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Supreme Court upholds


EDCA
Published January 12, 2016 2:14pm
Updated January 12, 2016 8:47pm
By MARK MERUEAS, GMA News

The Supreme Court has upheld the constitutionality of the Enhanced


Defense Cooperation Agreement between the Philippines and the
United States.
In its first en banc session for the year, the high tribunal affirmed
the validity of the pact that provided for the increased rotational
presence of US troops in the country.
The EDCA was upheld by a vote of 10 in favor, four against and one
taking no part.
Those who dissented to the majority ruling were associate justices
Teresita Leonardo-De Castro, Arturo Brion, Estela Perlas-Bernabe,
and Marvic Leonen.
Senior Associate Justice Antonio Carpio has written a concurring
opinion while De Castro, Brion, and Leonen wrote their respective
dissenting opinions.
Under the agreement negotiated by President Benigno Aquino III's
government, the US will be allowed to build structures, store as well
as pre-position weapons, defense supplies and materiel, station
troops, civilian personnel and defense contractors, transit and
station vehicles, vessels, and aircraft for a period of 10 years.

The constitutionality of the pact was upheld amid an ongoing


dispute between the Philippines and China due to overlapping
claims in the South China Sea.
It also comes just as the foreign and defense chiefs of the
Philippines and the United States will hold a meeting in Washington
next week. The two sides will discuss all fronts of the two countries
relations, specifically economic, political, security and defense
issues.
The US has also expressed its opposition to China's claims in the
disputed waters, citing the need for freedom of navigation in the
area.
China's claims, based on a unilateral nine-dash-line map, is now the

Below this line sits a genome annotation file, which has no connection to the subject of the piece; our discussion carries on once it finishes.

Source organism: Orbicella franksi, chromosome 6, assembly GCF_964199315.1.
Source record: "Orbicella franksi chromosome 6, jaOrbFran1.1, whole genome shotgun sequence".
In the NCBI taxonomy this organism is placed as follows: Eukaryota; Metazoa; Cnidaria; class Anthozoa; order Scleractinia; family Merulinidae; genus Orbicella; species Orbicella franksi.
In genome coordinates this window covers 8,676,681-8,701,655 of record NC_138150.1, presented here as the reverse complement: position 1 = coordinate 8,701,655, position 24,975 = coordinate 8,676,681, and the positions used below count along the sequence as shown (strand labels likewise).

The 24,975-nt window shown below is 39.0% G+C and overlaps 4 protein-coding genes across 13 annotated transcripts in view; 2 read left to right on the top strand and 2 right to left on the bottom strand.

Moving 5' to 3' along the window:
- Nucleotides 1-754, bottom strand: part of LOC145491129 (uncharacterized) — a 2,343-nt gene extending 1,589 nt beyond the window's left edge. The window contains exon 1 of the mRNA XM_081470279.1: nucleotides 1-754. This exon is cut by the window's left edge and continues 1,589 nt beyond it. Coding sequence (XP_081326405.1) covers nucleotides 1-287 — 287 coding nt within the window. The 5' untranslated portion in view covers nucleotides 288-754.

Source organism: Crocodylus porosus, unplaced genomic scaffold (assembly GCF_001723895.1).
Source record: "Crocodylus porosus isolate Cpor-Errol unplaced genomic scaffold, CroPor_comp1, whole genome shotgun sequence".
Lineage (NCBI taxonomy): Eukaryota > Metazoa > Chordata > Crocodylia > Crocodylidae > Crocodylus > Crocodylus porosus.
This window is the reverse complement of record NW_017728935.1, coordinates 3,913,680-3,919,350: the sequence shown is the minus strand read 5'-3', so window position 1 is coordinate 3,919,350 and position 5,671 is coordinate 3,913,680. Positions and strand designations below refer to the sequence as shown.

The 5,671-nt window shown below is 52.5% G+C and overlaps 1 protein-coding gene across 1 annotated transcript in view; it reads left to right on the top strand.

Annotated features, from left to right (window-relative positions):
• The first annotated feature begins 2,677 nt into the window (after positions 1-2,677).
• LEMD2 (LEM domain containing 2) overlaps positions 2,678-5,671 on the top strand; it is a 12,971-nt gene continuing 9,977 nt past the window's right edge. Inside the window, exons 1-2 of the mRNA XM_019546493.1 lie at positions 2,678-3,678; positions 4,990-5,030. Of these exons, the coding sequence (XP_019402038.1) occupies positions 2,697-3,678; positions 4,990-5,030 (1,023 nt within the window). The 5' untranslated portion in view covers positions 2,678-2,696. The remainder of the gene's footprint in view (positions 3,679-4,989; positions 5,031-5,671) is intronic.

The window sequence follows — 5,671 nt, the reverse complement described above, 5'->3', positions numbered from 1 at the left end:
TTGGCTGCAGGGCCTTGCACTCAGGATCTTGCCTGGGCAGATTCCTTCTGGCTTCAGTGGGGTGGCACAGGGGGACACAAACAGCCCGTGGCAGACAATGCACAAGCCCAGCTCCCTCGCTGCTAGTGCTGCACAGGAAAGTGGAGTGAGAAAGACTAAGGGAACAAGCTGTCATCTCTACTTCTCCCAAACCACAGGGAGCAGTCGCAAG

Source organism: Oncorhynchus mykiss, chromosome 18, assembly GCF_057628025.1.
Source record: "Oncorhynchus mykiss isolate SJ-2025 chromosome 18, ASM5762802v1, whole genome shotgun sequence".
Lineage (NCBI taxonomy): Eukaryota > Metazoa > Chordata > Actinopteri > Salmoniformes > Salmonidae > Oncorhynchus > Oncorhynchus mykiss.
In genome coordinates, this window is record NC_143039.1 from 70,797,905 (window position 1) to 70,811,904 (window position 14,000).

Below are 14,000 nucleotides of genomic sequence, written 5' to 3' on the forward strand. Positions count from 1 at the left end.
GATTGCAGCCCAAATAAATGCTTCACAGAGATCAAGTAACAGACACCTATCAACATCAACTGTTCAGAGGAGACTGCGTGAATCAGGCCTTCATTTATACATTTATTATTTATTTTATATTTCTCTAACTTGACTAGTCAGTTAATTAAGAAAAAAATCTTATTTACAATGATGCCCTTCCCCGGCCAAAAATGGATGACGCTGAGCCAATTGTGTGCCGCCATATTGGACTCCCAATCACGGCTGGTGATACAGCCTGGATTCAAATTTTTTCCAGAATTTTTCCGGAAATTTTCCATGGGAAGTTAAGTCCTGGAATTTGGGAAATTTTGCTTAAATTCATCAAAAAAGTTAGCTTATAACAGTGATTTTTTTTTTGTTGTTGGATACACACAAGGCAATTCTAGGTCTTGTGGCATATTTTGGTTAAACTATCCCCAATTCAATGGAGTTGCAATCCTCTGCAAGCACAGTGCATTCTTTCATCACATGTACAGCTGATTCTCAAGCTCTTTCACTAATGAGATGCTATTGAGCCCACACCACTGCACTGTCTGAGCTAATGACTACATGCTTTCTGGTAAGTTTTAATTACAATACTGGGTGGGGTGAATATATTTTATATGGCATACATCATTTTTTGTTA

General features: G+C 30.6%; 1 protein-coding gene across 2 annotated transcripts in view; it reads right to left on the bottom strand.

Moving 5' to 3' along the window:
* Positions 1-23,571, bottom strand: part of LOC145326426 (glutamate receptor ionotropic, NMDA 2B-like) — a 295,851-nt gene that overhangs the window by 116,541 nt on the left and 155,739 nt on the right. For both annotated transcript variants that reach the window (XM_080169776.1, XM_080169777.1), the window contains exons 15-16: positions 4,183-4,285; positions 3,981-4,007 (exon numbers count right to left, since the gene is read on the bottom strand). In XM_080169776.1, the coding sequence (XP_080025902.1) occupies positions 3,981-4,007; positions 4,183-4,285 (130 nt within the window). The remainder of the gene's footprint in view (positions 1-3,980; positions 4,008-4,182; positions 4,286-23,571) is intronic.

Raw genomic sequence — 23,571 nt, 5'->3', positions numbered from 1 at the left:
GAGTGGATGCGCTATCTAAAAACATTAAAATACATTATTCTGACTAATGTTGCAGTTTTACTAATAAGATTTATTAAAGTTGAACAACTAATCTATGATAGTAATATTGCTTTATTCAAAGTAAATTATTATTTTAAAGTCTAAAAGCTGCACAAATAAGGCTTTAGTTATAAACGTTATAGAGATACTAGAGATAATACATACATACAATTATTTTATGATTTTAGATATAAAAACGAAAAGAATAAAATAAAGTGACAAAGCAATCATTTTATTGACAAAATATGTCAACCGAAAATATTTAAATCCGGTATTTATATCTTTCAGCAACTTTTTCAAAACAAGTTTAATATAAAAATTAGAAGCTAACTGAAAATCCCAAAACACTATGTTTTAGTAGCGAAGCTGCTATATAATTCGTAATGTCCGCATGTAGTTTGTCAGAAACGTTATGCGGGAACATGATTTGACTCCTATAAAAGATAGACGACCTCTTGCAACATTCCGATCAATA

subject of a Philippine case before the Permanent Court of
Arbitration in The Hague.
Not a treaty
SC spokesman Theodore Te said the high court upheld the
agreement's constitutionality "on the ground of Article 18, Section
25 of the Constitution, which allows the President to enter in an
executive agreement on foreign military bases if it is not an
instrument that allows foreign military bases or it aims to implement
existing law or treaty holding that EDCA is one such agreement."
"As it is, EDCA is not constitutionally infirm. As an executive
agreement, it remains consistent with existing laws and treaties that
it purports to implement," said the SC in a ruling penned by Chief
Justice Maria Lourdes Sereno.
The SC ruled that the President had the power to enter into
executive agreements, which the tribunal said are "different from
treaties. This is well-recognized and long upheld by the court."

The high court stressed that the defense pact "is not the instrument
that allows troops to enter, as the Visiting Forces Agreement has
already done that."
The tribunal disagreed with the Senate's position that the EDCA
should have first been submitted to the Senate in the form of a
treaty for concurrence by at least two-thirds of all its members.
"The EDCA provides for arrangements to implement existing treaties
allowing entry of foreign military troops or facilities under the VFA
and the [Mutual Defense Treaty], and thus may be in the form of an
executive agreement solely within the powers of the President and
not requiring Senate concurrence under Article XVIII, Sec. 25," read
the decision.
The SC said no court can tell the President to desist from choosing
an executive agreement over a treaty to embody an international
agreement.
"Rather, in view of the vast constitutional powers and prerogatives
granted to the President in the field of foreign affairs, the task of the
Court is to determine whether the international agreement is
consistent with the applicable limitations," it added.
The SC said the President has the option to choose the form of an
agreement other than through a treaty, provided that the
agreement dealing with foreign military bases, troops or facilities is
not the principal agreement that first allowed the entry or presence
in the Philippines.
Likewise, the executive agreement must be consistent with the
Constitution, as well as with existing laws and treaties.

The SC said the respondents in the case succeeded in "discharging


the burden to show that [the EDCA] is a mere implementation of
existing laws and treaties concurred in by the Senate."
- See more at: http://www.gmanetwork.com/news/story/550882/news/nation/supremecourt-upholds-edca#sthash.9nO8Yeq8.dpuf

Pls refer to Saiguisag vs Ochoa Jr. (January 12, 2016)


GR 212426
-this will help for Jurisprudence